Standard ethics classes teach there is no such thing as evil. Everyone has their own set of morals which are self justified and therefore, from the perspective of that person, are correct. Don’t get me wrong, I’m not trying to say that Walter White is the fictional hero of our time, considering how many people he killed and how much meth he dealt out (that theoretically ended up in small towns like ours). I’m just saying that in his mind, he wasn’t wrong. He was doing what he had to do to create a positive end result. But I digress.
Some people may feel that open-mindedness is akin to having a lack of firm beliefs; philosopher William Hare argues that “open-mindedness should not be confused with a permissive… attitude. Open-mindedness regarding one’s beliefs is not really inconsistent with firm beliefs as long as such beliefs are open to revision in the light of evidence and argument”2. So, say in terms of religious beliefs, a Christian being open to hearing the thoughts of an atheist does not mean they will burn in hell, nor does it mean that hearing the thoughts of a Christian person make an atheist suddenly feel the need to repent for their sins. The goal of discussing beliefs openly without the need to prove a point is to become slightly more enlightened and have one’s lense of the world opened up a little more.
Humans have very little time on this earth; There’s no need to spend that time divided and close minded to the ideas and perspectives of other people.
Keeping an open mind is not difficult, it just requires a conscious effort. The following paragraph will likely make you want to gouge your eyes out with a plastic spoon, but bear with me.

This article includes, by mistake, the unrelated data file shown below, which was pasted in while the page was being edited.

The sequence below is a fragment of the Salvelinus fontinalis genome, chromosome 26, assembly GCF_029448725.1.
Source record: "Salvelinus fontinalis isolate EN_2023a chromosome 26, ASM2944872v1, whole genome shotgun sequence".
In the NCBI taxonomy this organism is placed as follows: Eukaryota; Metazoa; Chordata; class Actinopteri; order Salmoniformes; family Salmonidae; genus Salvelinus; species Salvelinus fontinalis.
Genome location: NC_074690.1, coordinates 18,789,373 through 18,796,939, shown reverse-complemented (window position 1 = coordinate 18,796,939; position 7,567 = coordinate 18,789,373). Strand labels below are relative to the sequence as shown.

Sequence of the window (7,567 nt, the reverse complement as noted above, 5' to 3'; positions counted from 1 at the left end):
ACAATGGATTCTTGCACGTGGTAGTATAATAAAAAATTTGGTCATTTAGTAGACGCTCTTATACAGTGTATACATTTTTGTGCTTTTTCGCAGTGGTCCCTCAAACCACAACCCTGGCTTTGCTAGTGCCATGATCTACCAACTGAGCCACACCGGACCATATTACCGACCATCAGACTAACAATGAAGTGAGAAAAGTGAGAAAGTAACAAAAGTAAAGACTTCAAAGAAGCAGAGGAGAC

It’s likely you will encounter someone who voted in the general election opposite to the way you voted. Each side essentially detests the other, that’s been well established. Though it may seem impossible to fathom how someone could have voted for either Hillary, Trump, Johnson, Stein, or Harambe, try to listen to their reasoning, and find some common ground. You won’t do a 180° turn on your decision, but at the very least, you will have a better idea as to how and why someone thinks differently than yourself.
Quite honestly, I don’t think it’s fair that all Trump supporters are often depicted as racists, and I don’t think it’s fair that all Hillary supporters are often depicted as PC millennial butterflies. 138,884,643 Americans voted in the 2016 general election; It’s absolutely ridiculous to believe that every single person who voted fits to one stereotype or the other.
If we are to thrive as a human race, it is imperative that we start to listen to one another – and really listen, not just wait for our turn to speak and explain as to why the other person is wrong. Keep your mind open, especially to conflicting ideas; It allows you to validate or invalidate your own beliefs; either way allowing you to learn and grow as a person.
1 Baumeister, Roy F. Evil: inside human violence and cruelty. New York: W.H. Freeman, 2013. Print.
2 Gluck, Andrew L. “Open-Mindedness Versus Holding Firm Beliefs.” Journal of Philosophy of Education, vol. 33, no. 2, July 1999, p. 269. EBSCOhost, search.ebscohost.com/login.aspx?direct=true&db=aph&AN=3253846&site=ehost-live.